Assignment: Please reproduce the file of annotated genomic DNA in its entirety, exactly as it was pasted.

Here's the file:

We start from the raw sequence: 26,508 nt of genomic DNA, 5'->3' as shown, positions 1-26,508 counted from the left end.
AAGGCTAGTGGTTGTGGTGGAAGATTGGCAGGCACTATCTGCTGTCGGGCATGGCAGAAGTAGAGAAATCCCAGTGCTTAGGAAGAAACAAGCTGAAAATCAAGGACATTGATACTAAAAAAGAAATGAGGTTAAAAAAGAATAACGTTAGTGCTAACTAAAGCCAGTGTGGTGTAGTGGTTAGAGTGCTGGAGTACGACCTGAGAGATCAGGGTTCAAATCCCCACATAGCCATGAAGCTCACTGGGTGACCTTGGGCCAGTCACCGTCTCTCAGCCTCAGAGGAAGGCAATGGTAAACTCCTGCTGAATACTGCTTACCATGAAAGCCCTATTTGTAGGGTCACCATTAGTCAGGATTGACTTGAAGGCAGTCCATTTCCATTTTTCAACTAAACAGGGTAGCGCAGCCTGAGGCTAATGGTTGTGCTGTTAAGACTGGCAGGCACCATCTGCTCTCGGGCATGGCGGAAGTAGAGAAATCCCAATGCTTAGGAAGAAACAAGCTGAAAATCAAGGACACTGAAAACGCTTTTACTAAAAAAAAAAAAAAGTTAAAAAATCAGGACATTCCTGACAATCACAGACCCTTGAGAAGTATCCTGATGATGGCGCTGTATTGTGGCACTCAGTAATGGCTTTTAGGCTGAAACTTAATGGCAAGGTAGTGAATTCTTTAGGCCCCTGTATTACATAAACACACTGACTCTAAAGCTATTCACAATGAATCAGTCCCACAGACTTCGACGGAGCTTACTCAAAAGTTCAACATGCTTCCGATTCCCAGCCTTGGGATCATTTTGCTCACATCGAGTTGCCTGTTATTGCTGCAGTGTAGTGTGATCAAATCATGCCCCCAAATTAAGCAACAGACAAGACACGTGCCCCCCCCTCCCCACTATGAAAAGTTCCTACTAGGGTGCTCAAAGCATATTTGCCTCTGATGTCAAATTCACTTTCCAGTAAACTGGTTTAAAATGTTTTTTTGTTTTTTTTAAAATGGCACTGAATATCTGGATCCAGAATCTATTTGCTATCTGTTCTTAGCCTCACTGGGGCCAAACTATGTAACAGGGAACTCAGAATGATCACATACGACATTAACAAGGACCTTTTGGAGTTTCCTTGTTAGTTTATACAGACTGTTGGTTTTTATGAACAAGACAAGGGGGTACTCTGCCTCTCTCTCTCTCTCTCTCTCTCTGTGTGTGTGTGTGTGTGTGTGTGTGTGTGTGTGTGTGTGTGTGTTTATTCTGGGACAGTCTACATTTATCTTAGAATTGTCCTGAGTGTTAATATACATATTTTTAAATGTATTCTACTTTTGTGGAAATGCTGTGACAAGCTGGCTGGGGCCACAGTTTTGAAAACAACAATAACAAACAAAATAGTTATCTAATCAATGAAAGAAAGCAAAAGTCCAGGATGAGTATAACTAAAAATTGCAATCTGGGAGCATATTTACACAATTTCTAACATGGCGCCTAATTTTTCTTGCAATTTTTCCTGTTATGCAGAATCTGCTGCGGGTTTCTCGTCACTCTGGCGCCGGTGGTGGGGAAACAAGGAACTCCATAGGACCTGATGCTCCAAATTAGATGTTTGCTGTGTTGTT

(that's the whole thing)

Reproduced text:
We start from the raw sequence: 26,508 nt of genomic DNA, 5'->3' as shown, positions 1-26,508 counted from the left end.
AAGGCTAGTGGTTGTGGTGGAAGATTGGCAGGCACTATCTGCTGTCGGGCATGGCAGAAGTAGAGAAATCCCAGTGCTTAGGAAGAAACAAGCTGAAAATCAAGGACATTGATACTAAAAAAGAAATGAGGTTAAAAAAGAATAACGTTAGTGCTAACTAAAGCCAGTGTGGTGTAGTGGTTAGAGTGCTGGAGTACGACCTGAGAGATCAGGGTTCAAATCCCCACATAGCCATGAAGCTCACTGGGTGACCTTGGGCCAGTCACCGTCTCTCAGCCTCAGAGGAAGGCAATGGTAAACTCCTGCTGAATACTGCTTACCATGAAAGCCCTATTTGTAGGGTCACCATTAGTCAGGATTGACTTGAAGGCAGTCCATTTCCATTTTTCAACTAAACAGGGTAGCGCAGCCTGAGGCTAATGGTTGTGCTGTTAAGACTGGCAGGCACCATCTGCTCTCGGGCATGGCGGAAGTAGAGAAATCCCAATGCTTAGGAAGAAACAAGCTGAAAATCAAGGACACTGAAAACGCTTTTACTAAAAAAAAAAAAAAGTTAAAAAATCAGGACATTCCTGACAATCACAGACCCTTGAGAAGTATCCTGATGATGGCGCTGTATTGTGGCACTCAGTAATGGCTTTTAGGCTGAAACTTAATGGCAAGGTAGTGAATTCTTTAGGCCCCTGTATTACATAAACACACTGACTCTAAAGCTATTCACAATGAATCAGTCCCACAGACTTCGACGGAGCTTACTCAAAAGTTCAACATGCTTCCGATTCCCAGCCTTGGGATCATTTTGCTCACATCGAGTTGCCTGTTATTGCTGCAGTGTAGTGTGATCAAATCATGCCCCCAAATTAAGCAACAGACAAGACACGTGCCCCCCCCTCCCCACTATGAAAAGTTCCTACTAGGGTGCTCAAAGCATATTTGCCTCTGATGTCAAATTCACTTTCCAGTAAACTGGTTTAAAATGTTTTTTTGTTTTTTTTAAAATGGCACTGAATATCTGGATCCAGAATCTATTTGCTATCTGTTCTTAGCCTCACTGGGGCCAAACTATGTAACAGGGAACTCAGAATGATCACATACGACATTAACAAGGACCTTTTGGAGTTTCCTTGTTAGTTTATACAGACTGTTGGTTTTTATGAACAAGACAAGGGGGTACTCTGCCTCTCTCTCTCTCTCTCTCTCTCTGTGTGTGTGTGTGTGTGTGTGTGTGTGTGTGTGTGTGTGTGTGTTTATTCTGGGACAGTCTACATTTATCTTAGAATTGTCCTGAGTGTTAATATACATATTTTTAAATGTATTCTACTTTTGTGGAAATGCTGTGACAAGCTGGCTGGGGCCACAGTTTTGAAAACAACAATAACAAACAAAATAGTTATCTAATCAATGAAAGAAAGCAAAAGTCCAGGATGAGTATAACTAAAAATTGCAATCTGGGAGCATATTTACACAATTTCTAACATGGCGCCTAATTTTTCTTGCAATTTTTCCTGTTATGCAGAATCTGCTGCGGGTTTCTCGTCACTCTGGCGCCGGTGGTGGGGAAACAAGGAACTCCATAGGACCTGATGCTCCAAATTAGATGTTTGCTGTGTTGTT